The user which the Tracker will track. This should be an instance of the Subject class. You don't need to set this during Tracker construction; you can use the Tracker.setSubject method afterwards. In fact, you don't need to create a subject at all. If you don't, though, your events won't contain user-specific data such as timezone and language.

2.3.3 namespace

If provided, the namespace argument will be attached to every event fired by the new tracker. This allows you to later identify which tracker fired which event if you have multiple trackers running.

2.3.4 appId

The appId argument lets you set the application ID to any string.

2.3.5 base64

By default, unstructured events and custom contexts are encoded into Base64 to ensure that no data is lost or corrupted. You can turn encoding on or off using the Boolean base64Encoded argument.

2.3.6 platform

The 'platform' allows you to pick from a list of allowed platforms which define what type of device/service the event is being sent from.

2.3.7 Change the tracker's platform with setPlatform

You can change the platform by calling:

// OR
// OR
tracker.setPlatform(DevicePlatforms.{{ Valid Enum Option }})

There are several different DevicePlatforms options to choose from.

For a full list of supported platforms, please see the Snowplow Tracker Protocol.

2.3.8 Change the tracker's subject with setSubject

You can change the subject by creating a new Subject object and then calling:


See Adding extra data: the Subject class for more information on the Subject.

2.3.9 Change the tracker's emitter with setEmitter

You can change the emitter by creating a new Emitter object and then calling:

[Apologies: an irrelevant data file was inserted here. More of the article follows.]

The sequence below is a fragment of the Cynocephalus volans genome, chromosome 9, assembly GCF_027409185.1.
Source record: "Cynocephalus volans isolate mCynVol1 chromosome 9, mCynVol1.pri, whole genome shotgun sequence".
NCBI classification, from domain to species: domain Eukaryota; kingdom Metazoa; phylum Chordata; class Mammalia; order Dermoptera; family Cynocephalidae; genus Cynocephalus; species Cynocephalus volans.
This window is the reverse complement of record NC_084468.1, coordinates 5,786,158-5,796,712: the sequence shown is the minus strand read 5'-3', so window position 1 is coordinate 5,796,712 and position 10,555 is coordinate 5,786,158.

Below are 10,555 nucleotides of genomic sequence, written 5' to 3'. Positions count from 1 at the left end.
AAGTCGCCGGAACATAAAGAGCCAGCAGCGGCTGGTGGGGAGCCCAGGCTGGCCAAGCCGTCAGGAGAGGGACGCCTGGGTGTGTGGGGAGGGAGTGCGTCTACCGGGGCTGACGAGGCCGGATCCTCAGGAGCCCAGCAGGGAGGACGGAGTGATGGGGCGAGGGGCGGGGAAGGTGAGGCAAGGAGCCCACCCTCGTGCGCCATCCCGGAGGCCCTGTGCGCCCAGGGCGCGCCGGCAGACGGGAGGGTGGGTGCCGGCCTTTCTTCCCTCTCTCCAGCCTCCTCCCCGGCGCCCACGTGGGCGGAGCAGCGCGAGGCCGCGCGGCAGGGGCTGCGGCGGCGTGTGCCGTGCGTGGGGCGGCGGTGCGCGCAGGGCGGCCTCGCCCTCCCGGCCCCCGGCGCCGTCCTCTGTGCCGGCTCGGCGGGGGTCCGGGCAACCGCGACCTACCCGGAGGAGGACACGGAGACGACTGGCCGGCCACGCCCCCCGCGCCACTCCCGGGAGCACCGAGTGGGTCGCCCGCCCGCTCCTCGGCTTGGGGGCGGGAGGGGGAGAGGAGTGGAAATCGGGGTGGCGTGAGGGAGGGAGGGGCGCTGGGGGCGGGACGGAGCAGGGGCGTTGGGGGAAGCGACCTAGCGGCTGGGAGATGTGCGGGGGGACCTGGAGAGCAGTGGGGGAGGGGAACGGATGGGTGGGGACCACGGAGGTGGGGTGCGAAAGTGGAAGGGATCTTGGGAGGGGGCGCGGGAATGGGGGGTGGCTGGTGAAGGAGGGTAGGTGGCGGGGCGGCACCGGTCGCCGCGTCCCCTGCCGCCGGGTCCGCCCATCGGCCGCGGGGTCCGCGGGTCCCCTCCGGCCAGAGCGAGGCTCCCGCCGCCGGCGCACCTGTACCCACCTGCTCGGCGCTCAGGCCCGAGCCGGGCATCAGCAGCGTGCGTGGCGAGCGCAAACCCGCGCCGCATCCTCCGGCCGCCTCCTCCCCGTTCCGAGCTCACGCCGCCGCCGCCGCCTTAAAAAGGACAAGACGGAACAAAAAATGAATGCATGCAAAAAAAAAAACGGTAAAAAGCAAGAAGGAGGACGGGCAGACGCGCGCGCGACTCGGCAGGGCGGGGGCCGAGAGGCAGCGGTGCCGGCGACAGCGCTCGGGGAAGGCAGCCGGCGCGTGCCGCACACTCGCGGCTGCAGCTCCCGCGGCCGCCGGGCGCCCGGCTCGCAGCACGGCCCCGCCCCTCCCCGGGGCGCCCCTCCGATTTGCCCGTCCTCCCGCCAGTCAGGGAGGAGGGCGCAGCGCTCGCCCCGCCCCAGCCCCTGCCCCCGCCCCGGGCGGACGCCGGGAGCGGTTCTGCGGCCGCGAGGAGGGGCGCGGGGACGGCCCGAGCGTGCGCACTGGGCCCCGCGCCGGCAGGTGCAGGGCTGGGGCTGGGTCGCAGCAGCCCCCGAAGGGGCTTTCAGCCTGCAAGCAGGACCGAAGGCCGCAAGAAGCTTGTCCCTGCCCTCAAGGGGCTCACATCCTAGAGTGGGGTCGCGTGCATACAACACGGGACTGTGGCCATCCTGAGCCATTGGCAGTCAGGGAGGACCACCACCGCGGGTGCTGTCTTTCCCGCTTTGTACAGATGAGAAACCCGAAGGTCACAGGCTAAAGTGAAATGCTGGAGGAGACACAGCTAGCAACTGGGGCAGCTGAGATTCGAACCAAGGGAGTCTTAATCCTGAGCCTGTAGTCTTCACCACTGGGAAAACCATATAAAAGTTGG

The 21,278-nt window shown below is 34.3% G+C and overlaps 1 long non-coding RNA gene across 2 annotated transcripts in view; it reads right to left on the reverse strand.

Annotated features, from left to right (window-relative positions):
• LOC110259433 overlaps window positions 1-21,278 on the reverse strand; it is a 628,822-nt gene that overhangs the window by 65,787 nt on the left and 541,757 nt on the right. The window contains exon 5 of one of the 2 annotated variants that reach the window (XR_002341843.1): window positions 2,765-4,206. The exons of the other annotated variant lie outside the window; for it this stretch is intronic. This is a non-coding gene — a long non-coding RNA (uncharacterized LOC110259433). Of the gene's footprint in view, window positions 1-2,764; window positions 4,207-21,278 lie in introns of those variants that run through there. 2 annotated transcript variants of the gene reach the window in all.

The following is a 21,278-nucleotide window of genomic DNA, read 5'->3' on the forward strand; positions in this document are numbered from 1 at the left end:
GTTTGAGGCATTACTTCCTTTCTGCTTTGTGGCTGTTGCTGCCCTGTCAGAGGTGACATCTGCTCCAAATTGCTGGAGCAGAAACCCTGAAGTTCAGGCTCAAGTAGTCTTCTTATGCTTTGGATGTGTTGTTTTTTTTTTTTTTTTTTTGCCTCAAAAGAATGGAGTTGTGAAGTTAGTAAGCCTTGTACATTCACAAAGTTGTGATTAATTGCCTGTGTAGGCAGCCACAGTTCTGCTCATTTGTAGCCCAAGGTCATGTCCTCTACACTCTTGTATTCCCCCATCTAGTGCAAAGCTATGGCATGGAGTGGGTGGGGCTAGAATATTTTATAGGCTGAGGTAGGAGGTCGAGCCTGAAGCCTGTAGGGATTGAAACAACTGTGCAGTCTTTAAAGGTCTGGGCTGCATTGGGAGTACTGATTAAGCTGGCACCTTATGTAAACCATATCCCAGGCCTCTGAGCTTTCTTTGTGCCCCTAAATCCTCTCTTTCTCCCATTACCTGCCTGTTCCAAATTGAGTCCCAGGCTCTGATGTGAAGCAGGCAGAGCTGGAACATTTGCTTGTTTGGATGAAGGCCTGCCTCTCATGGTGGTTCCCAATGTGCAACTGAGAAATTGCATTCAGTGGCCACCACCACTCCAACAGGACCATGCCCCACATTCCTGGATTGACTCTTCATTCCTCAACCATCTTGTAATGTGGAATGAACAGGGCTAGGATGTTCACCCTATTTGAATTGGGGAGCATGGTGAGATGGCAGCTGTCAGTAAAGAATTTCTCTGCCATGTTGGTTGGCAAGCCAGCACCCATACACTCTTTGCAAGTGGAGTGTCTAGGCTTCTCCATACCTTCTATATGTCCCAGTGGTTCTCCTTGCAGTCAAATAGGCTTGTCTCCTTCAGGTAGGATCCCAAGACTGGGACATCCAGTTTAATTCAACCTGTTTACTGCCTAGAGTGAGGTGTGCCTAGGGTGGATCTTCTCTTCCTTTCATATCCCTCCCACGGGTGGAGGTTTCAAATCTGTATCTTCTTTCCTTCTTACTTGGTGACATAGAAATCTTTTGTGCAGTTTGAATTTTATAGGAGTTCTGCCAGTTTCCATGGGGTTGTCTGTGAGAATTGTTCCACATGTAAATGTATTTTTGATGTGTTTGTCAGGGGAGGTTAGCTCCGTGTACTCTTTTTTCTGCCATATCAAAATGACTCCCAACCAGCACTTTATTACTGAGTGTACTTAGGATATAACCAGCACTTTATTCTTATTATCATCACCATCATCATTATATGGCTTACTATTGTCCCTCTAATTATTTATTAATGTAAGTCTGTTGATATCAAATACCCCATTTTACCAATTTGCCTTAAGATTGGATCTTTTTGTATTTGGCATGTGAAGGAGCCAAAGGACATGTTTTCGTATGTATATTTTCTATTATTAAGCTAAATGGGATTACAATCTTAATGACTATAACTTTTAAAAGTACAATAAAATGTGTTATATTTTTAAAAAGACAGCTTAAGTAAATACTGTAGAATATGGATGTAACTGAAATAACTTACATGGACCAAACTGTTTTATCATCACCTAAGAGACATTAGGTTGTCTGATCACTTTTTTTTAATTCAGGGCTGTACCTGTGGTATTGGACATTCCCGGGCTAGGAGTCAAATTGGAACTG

3. Adding extra data: the Subject class

You may have additional information about your application's environment, current user and so on, which you want to send to Snowplow with each event. The Subject appended to the Tracker allows you to easily add information to each event that is sent from the Tracker.

3.1 Subject setter functions

The Subject class has a set of set...() methods to attach extra data relating to the user to all tracked events:

Here are some examples:

Subject s1 = new Subject.SubjectBuilder().build();

s1.setUserID("Kevin Gleason");
s1.setScreenResolution(1920, 1080);

After that, you can add your Subject to your Tracker like so:

Tracker t1 = new Tracker
.TrackerBuilder(emitter, "myNamespace", "myAppId")
.subject(s1) // Include your subject here!

// Or you can set the subject after creation
// This will also override any currently set Subject object


To update the Trackers subject without changing the subject attached already you can use the following:

t1.getSubject().setUserId("Gleason Kevin"); // Because object references are passed by value in Java

3.1.1 Set user ID with setUserId

You can set the user ID to any string:

setUserId(String userId)



3.1.2 Set screen resolution with setScreenResolution

If your Java code has access to the device's screen resolution, then you can pass this in to Snowplow too:

setScreenResolution(int width, int height)

Both numbers should be positive integers; note the order is width followed by height. Example:

subj.setScreenResolution(1366, 768);

3.1.3 Set viewport dimensions with setViewport

If your Java code has access to the viewport dimensions, then you can pass this in to Snowplow too: